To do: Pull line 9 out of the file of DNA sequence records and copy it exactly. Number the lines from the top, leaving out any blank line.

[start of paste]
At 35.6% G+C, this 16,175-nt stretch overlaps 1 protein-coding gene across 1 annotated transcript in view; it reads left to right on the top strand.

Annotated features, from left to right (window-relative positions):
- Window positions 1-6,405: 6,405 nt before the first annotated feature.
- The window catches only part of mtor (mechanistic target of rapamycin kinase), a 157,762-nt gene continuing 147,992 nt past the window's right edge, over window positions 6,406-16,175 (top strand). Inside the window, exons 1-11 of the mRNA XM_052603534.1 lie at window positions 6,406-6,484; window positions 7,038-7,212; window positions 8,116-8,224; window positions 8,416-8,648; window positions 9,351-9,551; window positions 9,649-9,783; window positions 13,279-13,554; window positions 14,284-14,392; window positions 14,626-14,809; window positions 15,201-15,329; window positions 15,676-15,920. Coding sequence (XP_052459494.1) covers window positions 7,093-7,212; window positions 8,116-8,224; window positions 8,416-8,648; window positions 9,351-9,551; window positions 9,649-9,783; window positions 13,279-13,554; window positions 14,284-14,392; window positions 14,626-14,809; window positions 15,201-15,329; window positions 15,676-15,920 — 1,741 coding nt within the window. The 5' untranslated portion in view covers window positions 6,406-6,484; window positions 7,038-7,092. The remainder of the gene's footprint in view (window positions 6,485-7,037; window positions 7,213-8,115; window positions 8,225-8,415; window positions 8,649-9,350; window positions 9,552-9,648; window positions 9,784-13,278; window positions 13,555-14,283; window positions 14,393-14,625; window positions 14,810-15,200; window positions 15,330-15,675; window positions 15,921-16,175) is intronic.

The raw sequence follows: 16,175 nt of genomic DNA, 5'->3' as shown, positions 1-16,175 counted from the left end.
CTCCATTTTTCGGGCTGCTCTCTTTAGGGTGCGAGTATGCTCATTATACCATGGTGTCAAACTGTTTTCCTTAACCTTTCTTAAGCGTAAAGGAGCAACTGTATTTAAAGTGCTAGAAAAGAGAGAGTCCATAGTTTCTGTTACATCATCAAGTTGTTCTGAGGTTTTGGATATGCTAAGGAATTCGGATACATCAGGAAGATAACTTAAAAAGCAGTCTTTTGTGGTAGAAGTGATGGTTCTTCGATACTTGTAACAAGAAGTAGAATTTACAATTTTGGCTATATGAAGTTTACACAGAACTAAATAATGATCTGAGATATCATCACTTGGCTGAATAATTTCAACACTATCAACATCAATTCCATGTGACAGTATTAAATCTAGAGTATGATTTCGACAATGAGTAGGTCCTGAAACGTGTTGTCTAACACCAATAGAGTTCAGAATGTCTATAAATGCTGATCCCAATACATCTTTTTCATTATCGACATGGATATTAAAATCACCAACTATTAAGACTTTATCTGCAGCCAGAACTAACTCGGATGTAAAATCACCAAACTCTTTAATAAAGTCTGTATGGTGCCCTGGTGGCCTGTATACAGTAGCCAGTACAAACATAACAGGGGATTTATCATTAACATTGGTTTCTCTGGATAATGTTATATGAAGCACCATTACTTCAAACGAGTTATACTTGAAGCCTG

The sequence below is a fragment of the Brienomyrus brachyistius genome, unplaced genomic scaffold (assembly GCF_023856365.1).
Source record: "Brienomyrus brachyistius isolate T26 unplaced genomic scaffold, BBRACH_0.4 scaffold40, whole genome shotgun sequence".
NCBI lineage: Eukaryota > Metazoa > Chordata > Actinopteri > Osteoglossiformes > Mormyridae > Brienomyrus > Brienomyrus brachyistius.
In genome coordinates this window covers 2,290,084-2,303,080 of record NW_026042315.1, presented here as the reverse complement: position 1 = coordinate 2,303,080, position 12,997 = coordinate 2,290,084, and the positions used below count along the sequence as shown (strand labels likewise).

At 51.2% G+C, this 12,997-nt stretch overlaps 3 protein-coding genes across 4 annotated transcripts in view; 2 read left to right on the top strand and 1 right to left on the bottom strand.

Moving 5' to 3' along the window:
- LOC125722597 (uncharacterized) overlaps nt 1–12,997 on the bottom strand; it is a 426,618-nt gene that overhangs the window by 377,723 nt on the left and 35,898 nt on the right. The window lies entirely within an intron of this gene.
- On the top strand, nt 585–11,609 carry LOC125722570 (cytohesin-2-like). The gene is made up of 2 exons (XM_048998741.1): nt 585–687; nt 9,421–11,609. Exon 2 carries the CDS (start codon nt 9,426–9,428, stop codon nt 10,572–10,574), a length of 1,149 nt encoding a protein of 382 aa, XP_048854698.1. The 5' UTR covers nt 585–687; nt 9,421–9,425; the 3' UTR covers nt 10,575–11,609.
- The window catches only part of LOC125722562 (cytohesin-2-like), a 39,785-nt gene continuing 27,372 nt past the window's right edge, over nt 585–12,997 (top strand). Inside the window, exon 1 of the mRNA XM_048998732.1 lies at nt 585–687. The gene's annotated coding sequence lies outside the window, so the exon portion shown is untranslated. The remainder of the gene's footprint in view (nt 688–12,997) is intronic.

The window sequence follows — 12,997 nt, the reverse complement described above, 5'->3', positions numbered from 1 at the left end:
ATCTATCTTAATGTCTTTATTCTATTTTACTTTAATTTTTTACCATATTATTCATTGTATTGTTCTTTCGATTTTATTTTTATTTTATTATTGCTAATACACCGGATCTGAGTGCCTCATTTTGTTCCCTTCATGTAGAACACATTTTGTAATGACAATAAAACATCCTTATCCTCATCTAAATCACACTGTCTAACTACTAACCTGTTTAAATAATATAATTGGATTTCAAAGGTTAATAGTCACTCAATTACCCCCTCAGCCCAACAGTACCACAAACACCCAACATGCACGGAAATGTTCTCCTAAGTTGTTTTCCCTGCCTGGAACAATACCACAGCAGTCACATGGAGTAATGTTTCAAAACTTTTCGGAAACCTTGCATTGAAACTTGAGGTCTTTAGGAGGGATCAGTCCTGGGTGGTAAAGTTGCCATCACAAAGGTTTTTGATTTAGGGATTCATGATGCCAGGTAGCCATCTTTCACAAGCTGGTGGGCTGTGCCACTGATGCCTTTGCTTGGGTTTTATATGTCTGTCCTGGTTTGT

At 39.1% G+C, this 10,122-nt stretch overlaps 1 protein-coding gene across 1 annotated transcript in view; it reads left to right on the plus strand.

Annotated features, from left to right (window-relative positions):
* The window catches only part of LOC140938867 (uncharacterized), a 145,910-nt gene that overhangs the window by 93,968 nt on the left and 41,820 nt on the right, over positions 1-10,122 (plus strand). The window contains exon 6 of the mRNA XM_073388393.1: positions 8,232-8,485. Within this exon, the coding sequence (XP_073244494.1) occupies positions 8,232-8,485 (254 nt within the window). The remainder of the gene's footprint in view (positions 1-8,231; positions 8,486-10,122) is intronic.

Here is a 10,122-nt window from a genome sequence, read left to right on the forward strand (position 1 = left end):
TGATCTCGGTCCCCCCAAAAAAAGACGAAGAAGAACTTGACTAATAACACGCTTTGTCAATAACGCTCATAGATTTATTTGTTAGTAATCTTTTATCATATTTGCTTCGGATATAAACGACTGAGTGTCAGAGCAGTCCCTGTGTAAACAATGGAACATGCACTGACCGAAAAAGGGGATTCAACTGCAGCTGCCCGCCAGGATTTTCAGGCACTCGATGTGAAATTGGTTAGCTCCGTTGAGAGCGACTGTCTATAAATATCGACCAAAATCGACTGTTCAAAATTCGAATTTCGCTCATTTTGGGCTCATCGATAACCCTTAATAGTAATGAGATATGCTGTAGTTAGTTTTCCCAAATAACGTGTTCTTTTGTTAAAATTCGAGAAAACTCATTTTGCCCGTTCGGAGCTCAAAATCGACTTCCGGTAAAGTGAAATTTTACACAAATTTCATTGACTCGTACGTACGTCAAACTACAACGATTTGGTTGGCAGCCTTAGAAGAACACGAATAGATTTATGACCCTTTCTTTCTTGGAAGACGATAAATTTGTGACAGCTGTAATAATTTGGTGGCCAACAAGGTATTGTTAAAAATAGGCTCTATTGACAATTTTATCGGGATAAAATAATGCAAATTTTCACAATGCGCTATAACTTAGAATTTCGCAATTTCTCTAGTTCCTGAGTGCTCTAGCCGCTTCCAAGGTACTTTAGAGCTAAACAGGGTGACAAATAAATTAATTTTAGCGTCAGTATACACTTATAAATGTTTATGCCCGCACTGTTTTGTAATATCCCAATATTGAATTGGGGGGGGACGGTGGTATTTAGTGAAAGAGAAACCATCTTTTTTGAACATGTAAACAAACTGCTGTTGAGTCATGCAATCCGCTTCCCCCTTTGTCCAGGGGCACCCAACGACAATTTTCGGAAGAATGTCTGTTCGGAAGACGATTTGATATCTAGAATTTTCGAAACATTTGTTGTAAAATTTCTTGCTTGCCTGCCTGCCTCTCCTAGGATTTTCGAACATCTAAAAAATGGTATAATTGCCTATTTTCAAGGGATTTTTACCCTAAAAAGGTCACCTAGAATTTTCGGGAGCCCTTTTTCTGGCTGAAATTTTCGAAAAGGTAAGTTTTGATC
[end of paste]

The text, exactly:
NCBI lineage: Eukaryota > Metazoa > Chordata > Actinopteri > Osteoglossiformes > Mormyridae > Brienomyrus > Brienomyrus brachyistius.